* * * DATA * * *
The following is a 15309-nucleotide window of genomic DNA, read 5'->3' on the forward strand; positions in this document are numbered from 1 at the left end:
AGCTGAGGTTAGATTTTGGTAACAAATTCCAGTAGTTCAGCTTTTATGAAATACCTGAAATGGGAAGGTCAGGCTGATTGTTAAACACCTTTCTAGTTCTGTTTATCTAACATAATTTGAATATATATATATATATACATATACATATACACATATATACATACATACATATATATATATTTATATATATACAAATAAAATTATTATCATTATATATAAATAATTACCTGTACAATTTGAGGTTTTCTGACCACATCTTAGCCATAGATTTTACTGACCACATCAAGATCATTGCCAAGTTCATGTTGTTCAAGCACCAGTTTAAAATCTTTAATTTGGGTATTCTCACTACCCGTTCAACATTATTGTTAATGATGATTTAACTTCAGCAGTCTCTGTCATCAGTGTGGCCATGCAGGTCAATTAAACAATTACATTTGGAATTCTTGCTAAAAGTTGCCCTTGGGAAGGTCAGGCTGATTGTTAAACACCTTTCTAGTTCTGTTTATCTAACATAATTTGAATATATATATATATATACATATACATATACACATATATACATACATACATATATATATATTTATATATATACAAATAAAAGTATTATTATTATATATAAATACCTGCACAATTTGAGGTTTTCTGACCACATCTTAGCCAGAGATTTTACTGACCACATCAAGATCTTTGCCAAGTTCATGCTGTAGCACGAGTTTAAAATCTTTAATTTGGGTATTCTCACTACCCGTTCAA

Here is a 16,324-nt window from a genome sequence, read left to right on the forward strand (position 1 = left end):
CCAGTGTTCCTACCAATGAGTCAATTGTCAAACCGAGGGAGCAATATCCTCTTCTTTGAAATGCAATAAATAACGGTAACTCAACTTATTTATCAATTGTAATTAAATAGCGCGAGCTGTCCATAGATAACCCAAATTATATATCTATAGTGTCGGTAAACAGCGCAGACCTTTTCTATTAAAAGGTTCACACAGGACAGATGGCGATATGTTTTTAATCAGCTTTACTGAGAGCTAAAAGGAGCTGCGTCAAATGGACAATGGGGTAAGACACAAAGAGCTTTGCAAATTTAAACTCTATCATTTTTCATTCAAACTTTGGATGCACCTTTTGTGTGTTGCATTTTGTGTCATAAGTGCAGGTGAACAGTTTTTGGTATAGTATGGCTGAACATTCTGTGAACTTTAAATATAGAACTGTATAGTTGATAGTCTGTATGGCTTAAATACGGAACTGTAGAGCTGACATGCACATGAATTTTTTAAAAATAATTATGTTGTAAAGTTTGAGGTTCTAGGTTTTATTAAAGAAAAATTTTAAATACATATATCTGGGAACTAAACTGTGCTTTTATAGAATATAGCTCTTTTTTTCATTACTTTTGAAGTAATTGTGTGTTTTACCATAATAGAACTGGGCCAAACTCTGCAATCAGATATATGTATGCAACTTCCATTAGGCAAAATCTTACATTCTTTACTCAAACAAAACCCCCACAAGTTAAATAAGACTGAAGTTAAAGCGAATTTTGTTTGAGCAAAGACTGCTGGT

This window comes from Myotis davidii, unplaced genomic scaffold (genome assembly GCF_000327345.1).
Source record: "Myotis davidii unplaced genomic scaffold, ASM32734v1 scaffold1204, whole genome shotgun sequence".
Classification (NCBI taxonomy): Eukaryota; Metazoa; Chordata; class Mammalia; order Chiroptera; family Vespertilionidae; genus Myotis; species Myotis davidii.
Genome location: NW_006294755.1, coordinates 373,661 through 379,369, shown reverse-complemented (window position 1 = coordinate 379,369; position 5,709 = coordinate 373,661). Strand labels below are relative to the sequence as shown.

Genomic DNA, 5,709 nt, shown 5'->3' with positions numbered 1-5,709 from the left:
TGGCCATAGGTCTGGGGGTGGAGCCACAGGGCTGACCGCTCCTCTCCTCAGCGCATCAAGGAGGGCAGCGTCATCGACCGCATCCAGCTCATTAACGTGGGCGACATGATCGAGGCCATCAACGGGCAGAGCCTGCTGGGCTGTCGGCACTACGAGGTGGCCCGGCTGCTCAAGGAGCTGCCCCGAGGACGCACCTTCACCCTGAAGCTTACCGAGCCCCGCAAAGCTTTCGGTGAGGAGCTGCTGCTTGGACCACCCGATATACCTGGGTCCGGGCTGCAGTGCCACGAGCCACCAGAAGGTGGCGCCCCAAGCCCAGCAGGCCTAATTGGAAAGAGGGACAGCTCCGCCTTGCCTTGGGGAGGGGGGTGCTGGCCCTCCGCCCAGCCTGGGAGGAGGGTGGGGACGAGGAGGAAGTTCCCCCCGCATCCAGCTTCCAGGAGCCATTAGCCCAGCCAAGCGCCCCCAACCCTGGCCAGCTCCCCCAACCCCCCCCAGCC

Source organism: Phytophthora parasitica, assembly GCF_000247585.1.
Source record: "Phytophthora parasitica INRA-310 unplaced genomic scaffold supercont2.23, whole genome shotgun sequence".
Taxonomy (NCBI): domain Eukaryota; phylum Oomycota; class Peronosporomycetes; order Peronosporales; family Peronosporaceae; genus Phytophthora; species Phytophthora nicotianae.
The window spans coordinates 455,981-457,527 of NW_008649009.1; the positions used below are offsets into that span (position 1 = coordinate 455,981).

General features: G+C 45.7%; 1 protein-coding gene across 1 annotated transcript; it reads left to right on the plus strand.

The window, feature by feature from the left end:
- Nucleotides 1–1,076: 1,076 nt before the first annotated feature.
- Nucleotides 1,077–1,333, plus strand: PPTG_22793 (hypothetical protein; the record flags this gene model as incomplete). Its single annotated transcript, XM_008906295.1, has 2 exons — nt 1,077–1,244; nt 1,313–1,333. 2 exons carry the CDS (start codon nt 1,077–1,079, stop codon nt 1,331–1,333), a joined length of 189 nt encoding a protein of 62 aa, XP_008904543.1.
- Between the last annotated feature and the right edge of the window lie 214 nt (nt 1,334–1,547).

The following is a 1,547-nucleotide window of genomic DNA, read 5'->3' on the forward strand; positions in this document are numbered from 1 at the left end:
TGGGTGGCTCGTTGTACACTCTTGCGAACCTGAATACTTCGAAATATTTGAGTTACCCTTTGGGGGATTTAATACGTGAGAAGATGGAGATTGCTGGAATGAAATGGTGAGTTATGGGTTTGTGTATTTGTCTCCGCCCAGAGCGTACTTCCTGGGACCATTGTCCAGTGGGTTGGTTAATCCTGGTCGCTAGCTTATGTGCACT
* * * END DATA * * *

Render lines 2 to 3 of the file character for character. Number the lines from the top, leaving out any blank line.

AGCTGAGGTTAGATTTTGGTAACAAATTCCAGTAGTTCAGCTTTTATGAAATACCTGAAATGGGAAGGTCAGGCTGATTGTTAAACACCTTTCTAGTTCTGTTTATCTAACATAATTTGAATATATATATATATATACATATACATATACACATATATACATACATACATATATATATATTTATATATATACAAATAAAATTATTATCATTATATATAAATAATTACCTGTACAATTTGAGGTTTTCTGACCACATCTTAGCCATAGATTTTACTGACCACATCAAGATCATTGCCAAGTTCATGTTGTTCAAGCACCAGTTTAAAATCTTTAATTTGGGTATTCTCACTACCCGTTCAACATTATTGTTAATGATGATTTAACTTCAGCAGTCTCTGTCATCAGTGTGGCCATGCAGGTCAATTAAACAATTACATTTGGAATTCTTGCTAAAAGTTGCCCTTGGGAAGGTCAGGCTGATTGTTAAACACCTTTCTAGTTCTGTTTATCTAACATAATTTGAATATATATATATATATACATATACATATACACATATATACATACATACATATATATATATTTATATATATACAAATAAAAGTATTATTATTATATATAAATACCTGCACAATTTGAGGTTTTCTGACCACATCTTAGCCAGAGATTTTACTGACCACATCAAGATCTTTGCCAAGTTCATGCTGTAGCACGAGTTTAAAATCTTTAATTTGGGTATTCTCACTACCCGTTCAA

Here is a 16,324-nt window from a genome sequence, read left to right on the forward strand (position 1 = left end):